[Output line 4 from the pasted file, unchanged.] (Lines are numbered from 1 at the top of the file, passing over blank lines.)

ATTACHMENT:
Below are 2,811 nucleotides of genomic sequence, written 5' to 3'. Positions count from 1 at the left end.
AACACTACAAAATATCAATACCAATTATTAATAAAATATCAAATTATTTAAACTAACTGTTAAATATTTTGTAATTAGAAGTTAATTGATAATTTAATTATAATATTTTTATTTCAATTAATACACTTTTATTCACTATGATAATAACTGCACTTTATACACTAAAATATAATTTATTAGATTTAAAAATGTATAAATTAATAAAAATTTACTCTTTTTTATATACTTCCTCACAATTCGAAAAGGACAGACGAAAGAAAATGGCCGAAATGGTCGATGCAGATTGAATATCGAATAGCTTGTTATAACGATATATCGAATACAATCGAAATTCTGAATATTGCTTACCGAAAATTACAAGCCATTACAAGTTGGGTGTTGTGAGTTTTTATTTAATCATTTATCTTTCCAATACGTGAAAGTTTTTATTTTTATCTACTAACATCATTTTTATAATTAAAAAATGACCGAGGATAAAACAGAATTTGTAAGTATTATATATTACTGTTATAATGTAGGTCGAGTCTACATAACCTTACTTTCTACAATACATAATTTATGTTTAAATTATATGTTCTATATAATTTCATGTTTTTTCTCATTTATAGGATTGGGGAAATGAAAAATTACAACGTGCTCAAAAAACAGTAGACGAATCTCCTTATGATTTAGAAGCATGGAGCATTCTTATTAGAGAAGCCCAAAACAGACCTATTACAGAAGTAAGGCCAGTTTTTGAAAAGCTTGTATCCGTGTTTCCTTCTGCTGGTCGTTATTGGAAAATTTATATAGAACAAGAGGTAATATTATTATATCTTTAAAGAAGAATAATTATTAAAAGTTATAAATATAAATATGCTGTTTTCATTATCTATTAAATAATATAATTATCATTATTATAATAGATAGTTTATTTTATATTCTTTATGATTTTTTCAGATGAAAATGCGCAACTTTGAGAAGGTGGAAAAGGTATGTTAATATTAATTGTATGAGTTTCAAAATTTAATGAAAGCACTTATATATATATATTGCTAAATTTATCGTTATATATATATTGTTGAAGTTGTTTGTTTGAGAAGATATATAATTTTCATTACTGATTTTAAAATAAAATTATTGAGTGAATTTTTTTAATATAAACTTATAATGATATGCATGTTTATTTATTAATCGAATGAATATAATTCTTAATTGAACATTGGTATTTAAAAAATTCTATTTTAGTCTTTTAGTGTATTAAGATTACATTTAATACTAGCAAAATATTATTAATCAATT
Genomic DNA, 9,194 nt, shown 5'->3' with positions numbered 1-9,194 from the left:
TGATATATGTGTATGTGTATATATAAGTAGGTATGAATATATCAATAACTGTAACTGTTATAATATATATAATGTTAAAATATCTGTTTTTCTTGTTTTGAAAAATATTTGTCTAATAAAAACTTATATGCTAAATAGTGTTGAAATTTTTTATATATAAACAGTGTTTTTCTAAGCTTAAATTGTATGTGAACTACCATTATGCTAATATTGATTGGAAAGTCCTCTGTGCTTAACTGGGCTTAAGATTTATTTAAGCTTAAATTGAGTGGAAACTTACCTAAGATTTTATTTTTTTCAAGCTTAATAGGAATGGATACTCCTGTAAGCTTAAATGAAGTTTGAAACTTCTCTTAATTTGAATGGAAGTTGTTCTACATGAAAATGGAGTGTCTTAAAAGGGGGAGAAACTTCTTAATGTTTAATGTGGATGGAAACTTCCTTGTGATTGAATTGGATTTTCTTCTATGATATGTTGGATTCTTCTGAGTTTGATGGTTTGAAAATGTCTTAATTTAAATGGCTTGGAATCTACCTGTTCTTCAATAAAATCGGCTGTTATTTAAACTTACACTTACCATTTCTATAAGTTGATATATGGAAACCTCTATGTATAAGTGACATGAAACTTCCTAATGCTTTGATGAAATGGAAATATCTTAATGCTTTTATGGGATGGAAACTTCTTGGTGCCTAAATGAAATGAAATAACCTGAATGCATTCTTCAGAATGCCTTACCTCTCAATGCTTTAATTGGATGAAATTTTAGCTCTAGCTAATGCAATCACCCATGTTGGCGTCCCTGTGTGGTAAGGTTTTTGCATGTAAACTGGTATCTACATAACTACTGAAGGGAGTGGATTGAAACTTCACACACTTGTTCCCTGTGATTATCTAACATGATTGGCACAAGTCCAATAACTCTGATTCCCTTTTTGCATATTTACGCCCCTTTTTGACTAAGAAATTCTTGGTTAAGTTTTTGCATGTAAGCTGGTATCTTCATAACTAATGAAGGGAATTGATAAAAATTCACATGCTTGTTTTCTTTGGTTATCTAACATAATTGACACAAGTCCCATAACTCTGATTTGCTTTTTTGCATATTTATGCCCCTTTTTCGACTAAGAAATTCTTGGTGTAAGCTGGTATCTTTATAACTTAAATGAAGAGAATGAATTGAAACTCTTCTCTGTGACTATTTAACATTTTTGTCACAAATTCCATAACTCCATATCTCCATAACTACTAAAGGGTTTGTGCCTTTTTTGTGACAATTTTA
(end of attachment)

TGATATATGTGTATGTGTATATATAAGTAGGTATGAATATATCAATAACTGTAACTGTTATAATATATATAATGTTAAAATATCTGTTTTTCTTGTTTTGAAAAATATTTGTCTAATAAAAACTTATATGCTAAATAGTGTTGAAATTTTTTATATATAAACAGTGTTTTTCTAAGCTTAAATTGTATGTGAACTACCATTATGCTAATATTGATTGGAAAGTCCTCTGTGCTTAACTGGGCTTAAGATTTATTTAAGCTTAAATTGAGTGGAAACTTACCTAAGATTTTATTTTTTTCAAGCTTAATAGGAATGGATACTCCTGTAAGCTTAAATGAAGTTTGAAACTTCTCTTAATTTGAATGGAAGTTGTTCTACATGAAAATGGAGTGTCTTAAAAGGGGGAGAAACTTCTTAATGTTTAATGTGGATGGAAACTTCCTTGTGATTGAATTGGATTTTCTTCTATGATATGTTGGATTCTTCTGAGTTTGATGGTTTGAAAATGTCTTAATTTAAATGGCTTGGAATCTACCTGTTCTTCAATAAAATCGGCTGTTATTTAAACTTACACTTACCATTTCTATAAGTTGATATATGGAAACCTCTATGTATAAGTGACATGAAACTTCCTAATGCTTTGATGAAATGGAAATATCTTAATGCTTTTATGGGATGGAAACTTCTTGGTGCCTAAATGAAATGAAATAACCTGAATGCATTCTTCAGAATGCCTTACCTCTCAATGCTTTAATTGGATGAAATTTTAGCTCTAGCTAATGCAATCACCCATGTTGGCGTCCCTGTGTGGTAAGGTTTTTGCATGTAAACTGGTATCTACATAACTACTGAAGGGAGTGGATTGAAACTTCACACACTTGTTCCCTGTGATTATCTAACATGATTGGCACAAGTCCAATAACTCTGATTCCCTTTTTGCATATTTACGCCCCTTTTTGACTAAGAAATTCTTGGTTAAGTTTTTGCATGTAAGCTGGTATCTTCATAACTAATGAAGGGAATTGATAAAAATTCACATGCTTGTTTTCTTTGGTTATCTAACATAATTGACACAAGTCCCATAACTCTGATTTGCTTTTTTGCATATTTATGCCCCTTTTTCGACTAAGAAATTCTTGGTGTAAGCTGGTATCTTTATAACTTAAATGAAGAGAATGAATTGAAACTCTTCTCTGTGACTATTTAACATTTTTGTCACAAATTCCATAACTCCATATCTCCATAACTACTAAAGGGTTTGTGCCTTTTTTGTGACAATTTTA